Scott & Mary
Brewster House Bed & Breakfast, Freeport, Maine
Thanks to my children, one of the few skills I’ve learned in life is that there are times when you need to be able to laugh at yourself, and this one’s a classic!
Needless to say, our snow blower has had some serious exercise this winter. Before the recent thaw, when the snowpack was at its peak here, we had a veritable glacial pack of ice on the slope of our driveway, leading down to the lower parking lot. So, about a week and a half ago, my sister and I were headed out for a ski day, but the afternoon/ evening before we were bathed in about a foot of powder snow. Of course, the inn-keeper cannot leave the inn and Mrs. Innkeeper in such an inaccessible situation, so after digging out a path from the cellar to the driveway for my trusty snow-blower, this veteran team (Scott and his trusted Ariens) headed down the path to attack the blanket covering the driveway.
Before we started our snow clearing campaign, my Wife warned that I should be wearing my elastic/ metal stud cleats over my boots, but of course I knew I could handle the ice with only the aid of my vintage LL Bean boots, and gazelle-like reflexes. Well, it was SLICK as I and my trusted machine turned down slope, but only on the return up-slope swing would the folly of my ways become apparent! About a third of the way up the hill, my feet started to slip and at the same time, it was so slick (think hockey rink), the snow-blower itself started sliding left as the knobby tires were desperately clawing for grip. At about this point, yours truly assumed the grace of a seal on wet seaweed, so helpless that my death-grip on the blower handles only limited a catastrophic collapse to a cursing, graceless slide down-hill. “Damn” I thought, “better get the cleats as Mary suggested.” A PAINFUL MOMENT INDEED!
I managed to use the rougher snow beside the driveway to slog my way back up the driveway, muttering curses, to climb back inside (head bent low, having lost the first skirmish) and do as Mary suggested, before we went back into battle. Having pulled my trusty LL Bean cleats over my boot soles, I headed back out to whop that hill. OK, so now I can JUST make it up the hill, but the snow-blower is not wearing the same cleats. The only strategy that got us both up the hill was the “dig into the deep side” with the left blower wheel, but it was crystal clear that the hill was NOT to be defeated that night. So, with visions of being mangled by a helpless Ariens snow-blower, we reduced our plan to flanking the enemy, cleaning off only the upper driveway. Man, am I clever, or what?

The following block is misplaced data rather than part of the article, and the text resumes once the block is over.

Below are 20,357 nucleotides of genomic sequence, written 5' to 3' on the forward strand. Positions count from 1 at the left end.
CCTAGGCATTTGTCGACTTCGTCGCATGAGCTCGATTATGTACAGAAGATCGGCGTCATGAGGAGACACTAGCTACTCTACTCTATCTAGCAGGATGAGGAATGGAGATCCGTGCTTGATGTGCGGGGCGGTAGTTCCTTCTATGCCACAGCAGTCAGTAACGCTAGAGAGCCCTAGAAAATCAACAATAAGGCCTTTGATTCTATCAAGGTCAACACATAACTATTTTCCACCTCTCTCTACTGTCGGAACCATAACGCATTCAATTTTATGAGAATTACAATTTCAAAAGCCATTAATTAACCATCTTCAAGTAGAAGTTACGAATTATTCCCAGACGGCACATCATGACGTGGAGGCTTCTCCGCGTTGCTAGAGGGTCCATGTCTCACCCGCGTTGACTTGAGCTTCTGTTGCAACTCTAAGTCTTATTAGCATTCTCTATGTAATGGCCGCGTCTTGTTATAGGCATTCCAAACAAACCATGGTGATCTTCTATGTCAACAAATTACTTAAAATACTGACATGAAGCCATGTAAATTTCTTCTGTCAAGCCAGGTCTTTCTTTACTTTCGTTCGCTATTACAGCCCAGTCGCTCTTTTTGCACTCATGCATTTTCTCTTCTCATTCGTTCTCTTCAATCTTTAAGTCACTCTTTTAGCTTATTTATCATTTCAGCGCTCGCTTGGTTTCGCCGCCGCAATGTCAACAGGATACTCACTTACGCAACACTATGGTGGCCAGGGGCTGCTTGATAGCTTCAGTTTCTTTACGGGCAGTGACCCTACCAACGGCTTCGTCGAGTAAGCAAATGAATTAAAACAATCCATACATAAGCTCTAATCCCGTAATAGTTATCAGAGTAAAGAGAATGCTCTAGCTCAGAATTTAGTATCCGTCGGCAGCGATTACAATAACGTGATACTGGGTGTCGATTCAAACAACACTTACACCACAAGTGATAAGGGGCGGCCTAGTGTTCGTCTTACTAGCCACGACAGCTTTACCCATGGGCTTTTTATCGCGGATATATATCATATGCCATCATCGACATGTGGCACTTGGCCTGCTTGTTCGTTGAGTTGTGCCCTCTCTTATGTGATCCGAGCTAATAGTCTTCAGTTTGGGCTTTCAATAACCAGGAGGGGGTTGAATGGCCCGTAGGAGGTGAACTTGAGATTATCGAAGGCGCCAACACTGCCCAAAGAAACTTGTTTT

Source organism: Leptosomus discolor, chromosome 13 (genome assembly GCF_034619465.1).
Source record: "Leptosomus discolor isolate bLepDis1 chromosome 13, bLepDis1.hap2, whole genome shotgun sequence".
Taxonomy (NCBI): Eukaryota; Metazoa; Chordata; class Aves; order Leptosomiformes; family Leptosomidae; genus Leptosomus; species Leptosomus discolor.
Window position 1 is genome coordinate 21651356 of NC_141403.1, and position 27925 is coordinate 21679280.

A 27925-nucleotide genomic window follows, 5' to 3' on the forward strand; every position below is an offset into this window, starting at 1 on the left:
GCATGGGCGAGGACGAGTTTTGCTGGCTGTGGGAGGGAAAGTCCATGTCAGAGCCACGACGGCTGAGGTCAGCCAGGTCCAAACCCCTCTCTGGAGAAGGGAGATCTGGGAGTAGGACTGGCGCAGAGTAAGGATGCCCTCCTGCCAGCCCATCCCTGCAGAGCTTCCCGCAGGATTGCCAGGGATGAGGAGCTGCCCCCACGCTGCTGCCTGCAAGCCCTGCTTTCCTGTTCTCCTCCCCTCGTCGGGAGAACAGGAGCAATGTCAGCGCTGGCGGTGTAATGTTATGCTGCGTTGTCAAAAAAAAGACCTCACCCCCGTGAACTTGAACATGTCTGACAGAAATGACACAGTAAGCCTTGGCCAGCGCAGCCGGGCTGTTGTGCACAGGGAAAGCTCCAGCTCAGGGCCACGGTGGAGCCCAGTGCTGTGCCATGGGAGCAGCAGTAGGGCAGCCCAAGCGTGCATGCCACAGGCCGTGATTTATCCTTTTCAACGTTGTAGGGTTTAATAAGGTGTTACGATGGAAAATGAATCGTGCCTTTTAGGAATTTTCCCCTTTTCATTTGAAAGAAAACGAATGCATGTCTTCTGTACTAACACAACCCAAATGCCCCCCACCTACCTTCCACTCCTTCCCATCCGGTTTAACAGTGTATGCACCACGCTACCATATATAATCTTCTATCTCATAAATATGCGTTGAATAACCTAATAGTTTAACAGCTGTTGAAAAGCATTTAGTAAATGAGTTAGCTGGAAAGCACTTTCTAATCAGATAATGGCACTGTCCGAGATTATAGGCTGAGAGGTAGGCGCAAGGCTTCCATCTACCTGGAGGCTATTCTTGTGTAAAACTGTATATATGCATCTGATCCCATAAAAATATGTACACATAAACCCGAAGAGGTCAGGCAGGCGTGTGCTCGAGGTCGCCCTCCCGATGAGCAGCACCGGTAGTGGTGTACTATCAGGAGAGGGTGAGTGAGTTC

After about ½ course up the upper lot, I felt the one cleat drop off of my boot. OK, OK, so I STOMP back over to the back steps with the lost cleat in hand, plant my butt on the step and stretch that freakin thing back over my boot! A couple of turns up and down the upper parking lot, I became aware that my left foot was feeling noticeably higher than my right, realizing with great irritation that one of the cleats had dropped off of my right boot AGAIN, searched up and down the lot for the bright red cleat. UNBELIEVEABLY, that red cleat had disappeared! ALRIGHT THEN, maybe it’ll show up in Spring!
So, I managed to follow the blower to the end of the job with my weird gait, left foot higher than right. I should explain at this point that one cannot wear cleats on one’s beautiful maple wood floor without making it into a “distressed” floor, so there is a delicate ballet that goes with donning and removing them, as one leaves and re-enters the house. After climbing back through the back door to drop my rear end onto the chair and wondering if I’d ever see the right cleat again, I removed the remaining cleat from my left boot. As the cleat came off my left boot, I could feel something strange under the cleat. You know the Beatles song “When I’m 64?” There was cleat #2, RIGHT UNDER CLEAT #1!!
My Wife and Sister didn’t stop laughing and gasping for air for at least ½ hour! TOTALLY PATHETIC! Skiing was excellent the next day though!